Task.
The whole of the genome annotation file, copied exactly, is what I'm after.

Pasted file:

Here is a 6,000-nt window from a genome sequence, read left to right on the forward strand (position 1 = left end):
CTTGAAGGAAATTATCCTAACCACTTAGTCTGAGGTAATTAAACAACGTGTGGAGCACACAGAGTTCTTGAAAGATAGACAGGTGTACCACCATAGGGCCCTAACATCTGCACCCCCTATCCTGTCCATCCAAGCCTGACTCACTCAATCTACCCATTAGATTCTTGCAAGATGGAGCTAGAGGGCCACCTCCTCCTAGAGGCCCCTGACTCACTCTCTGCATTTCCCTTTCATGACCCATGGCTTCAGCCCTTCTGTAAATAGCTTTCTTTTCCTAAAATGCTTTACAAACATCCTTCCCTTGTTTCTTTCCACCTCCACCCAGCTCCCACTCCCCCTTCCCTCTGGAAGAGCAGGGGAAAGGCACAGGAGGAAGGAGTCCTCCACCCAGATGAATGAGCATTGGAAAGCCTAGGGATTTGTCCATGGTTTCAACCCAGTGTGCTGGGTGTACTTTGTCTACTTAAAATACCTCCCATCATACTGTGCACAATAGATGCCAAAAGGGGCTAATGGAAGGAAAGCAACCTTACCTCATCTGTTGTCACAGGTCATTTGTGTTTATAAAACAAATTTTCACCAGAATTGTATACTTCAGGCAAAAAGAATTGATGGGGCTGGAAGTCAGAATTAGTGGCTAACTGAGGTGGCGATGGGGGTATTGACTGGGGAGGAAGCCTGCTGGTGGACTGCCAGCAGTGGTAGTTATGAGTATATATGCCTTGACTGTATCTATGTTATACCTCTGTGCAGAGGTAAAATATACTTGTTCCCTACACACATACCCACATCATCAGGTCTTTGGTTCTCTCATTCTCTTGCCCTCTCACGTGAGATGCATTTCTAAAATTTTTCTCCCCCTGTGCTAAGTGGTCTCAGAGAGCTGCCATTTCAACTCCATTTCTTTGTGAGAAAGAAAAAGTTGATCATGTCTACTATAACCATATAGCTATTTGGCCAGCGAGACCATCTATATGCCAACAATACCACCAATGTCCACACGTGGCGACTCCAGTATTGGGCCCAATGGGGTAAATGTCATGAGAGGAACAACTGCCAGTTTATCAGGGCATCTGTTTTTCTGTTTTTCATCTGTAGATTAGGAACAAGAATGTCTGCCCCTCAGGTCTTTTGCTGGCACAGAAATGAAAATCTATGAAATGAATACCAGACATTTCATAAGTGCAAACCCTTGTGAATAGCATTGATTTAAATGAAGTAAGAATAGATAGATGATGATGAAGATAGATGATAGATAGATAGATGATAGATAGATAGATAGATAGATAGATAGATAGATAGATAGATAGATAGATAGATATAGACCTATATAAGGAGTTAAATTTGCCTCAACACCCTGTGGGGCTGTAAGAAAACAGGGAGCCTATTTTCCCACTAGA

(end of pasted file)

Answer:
Here is a 6,000-nt window from a genome sequence, read left to right on the forward strand (position 1 = left end):
CTTGAAGGAAATTATCCTAACCACTTAGTCTGAGGTAATTAAACAACGTGTGGAGCACACAGAGTTCTTGAAAGATAGACAGGTGTACCACCATAGGGCCCTAACATCTGCACCCCCTATCCTGTCCATCCAAGCCTGACTCACTCAATCTACCCATTAGATTCTTGCAAGATGGAGCTAGAGGGCCACCTCCTCCTAGAGGCCCCTGACTCACTCTCTGCATTTCCCTTTCATGACCCATGGCTTCAGCCCTTCTGTAAATAGCTTTCTTTTCCTAAAATGCTTTACAAACATCCTTCCCTTGTTTCTTTCCACCTCCACCCAGCTCCCACTCCCCCTTCCCTCTGGAAGAGCAGGGGAAAGGCACAGGAGGAAGGAGTCCTCCACCCAGATGAATGAGCATTGGAAAGCCTAGGGATTTGTCCATGGTTTCAACCCAGTGTGCTGGGTGTACTTTGTCTACTTAAAATACCTCCCATCATACTGTGCACAATAGATGCCAAAAGGGGCTAATGGAAGGAAAGCAACCTTACCTCATCTGTTGTCACAGGTCATTTGTGTTTATAAAACAAATTTTCACCAGAATTGTATACTTCAGGCAAAAAGAATTGATGGGGCTGGAAGTCAGAATTAGTGGCTAACTGAGGTGGCGATGGGGGTATTGACTGGGGAGGAAGCCTGCTGGTGGACTGCCAGCAGTGGTAGTTATGAGTATATATGCCTTGACTGTATCTATGTTATACCTCTGTGCAGAGGTAAAATATACTTGTTCCCTACACACATACCCACATCATCAGGTCTTTGGTTCTCTCATTCTCTTGCCCTCTCACGTGAGATGCATTTCTAAAATTTTTCTCCCCCTGTGCTAAGTGGTCTCAGAGAGCTGCCATTTCAACTCCATTTCTTTGTGAGAAAGAAAAAGTTGATCATGTCTACTATAACCATATAGCTATTTGGCCAGCGAGACCATCTATATGCCAACAATACCACCAATGTCCACACGTGGCGACTCCAGTATTGGGCCCAATGGGGTAAATGTCATGAGAGGAACAACTGCCAGTTTATCAGGGCATCTGTTTTTCTGTTTTTCATCTGTAGATTAGGAACAAGAATGTCTGCCCCTCAGGTCTTTTGCTGGCACAGAAATGAAAATCTATGAAATGAATACCAGACATTTCATAAGTGCAAACCCTTGTGAATAGCATTGATTTAAATGAAGTAAGAATAGATAGATGATGATGAAGATAGATGATAGATAGATAGATGATAGATAGATAGATAGATAGATAGATAGATAGATAGATAGATAGATAGATAGATATAGACCTATATAAGGAGTTAAATTTGCCTCAACACCCTGTGGGGCTGTAAGAAAACAGGGAGCCTATTTTCCCACTAGA